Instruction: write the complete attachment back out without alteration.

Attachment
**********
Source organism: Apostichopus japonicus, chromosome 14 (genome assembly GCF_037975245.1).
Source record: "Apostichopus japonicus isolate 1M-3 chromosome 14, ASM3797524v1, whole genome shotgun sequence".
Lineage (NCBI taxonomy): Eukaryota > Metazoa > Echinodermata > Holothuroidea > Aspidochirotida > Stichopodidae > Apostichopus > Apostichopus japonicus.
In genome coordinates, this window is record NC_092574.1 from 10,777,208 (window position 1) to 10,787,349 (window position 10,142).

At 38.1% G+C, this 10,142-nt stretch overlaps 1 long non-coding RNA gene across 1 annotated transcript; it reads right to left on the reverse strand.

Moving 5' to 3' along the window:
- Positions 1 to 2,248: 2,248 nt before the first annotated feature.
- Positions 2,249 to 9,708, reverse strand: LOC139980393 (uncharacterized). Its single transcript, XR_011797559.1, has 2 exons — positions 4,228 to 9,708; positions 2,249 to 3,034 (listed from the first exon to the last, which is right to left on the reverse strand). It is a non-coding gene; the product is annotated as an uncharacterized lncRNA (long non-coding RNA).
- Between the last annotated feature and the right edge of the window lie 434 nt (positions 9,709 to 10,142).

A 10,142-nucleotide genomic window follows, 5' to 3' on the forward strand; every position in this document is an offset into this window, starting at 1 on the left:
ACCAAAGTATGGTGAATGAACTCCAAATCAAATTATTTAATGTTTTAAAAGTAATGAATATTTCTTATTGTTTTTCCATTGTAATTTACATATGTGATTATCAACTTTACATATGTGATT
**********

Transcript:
Source organism: Apostichopus japonicus, chromosome 14 (genome assembly GCF_037975245.1).
Source record: "Apostichopus japonicus isolate 1M-3 chromosome 14, ASM3797524v1, whole genome shotgun sequence".
Lineage (NCBI taxonomy): Eukaryota > Metazoa > Echinodermata > Holothuroidea > Aspidochirotida > Stichopodidae > Apostichopus > Apostichopus japonicus.
In genome coordinates, this window is record NC_092574.1 from 10,777,208 (window position 1) to 10,787,349 (window position 10,142).

At 38.1% G+C, this 10,142-nt stretch overlaps 1 long non-coding RNA gene across 1 annotated transcript; it reads right to left on the reverse strand.

Moving 5' to 3' along the window:
- Positions 1 to 2,248: 2,248 nt before the first annotated feature.
- Positions 2,249 to 9,708, reverse strand: LOC139980393 (uncharacterized). Its single transcript, XR_011797559.1, has 2 exons — positions 4,228 to 9,708; positions 2,249 to 3,034 (listed from the first exon to the last, which is right to left on the reverse strand). It is a non-coding gene; the product is annotated as an uncharacterized lncRNA (long non-coding RNA).
- Between the last annotated feature and the right edge of the window lie 434 nt (positions 9,709 to 10,142).

A 10,142-nucleotide genomic window follows, 5' to 3' on the forward strand; every position in this document is an offset into this window, starting at 1 on the left:
ACCAAAGTATGGTGAATGAACTCCAAATCAAATTATTTAATGTTTTAAAAGTAATGAATATTTCTTATTGTTTTTCCATTGTAATTTACATATGTGATTATCAACTTTACATATGTGATT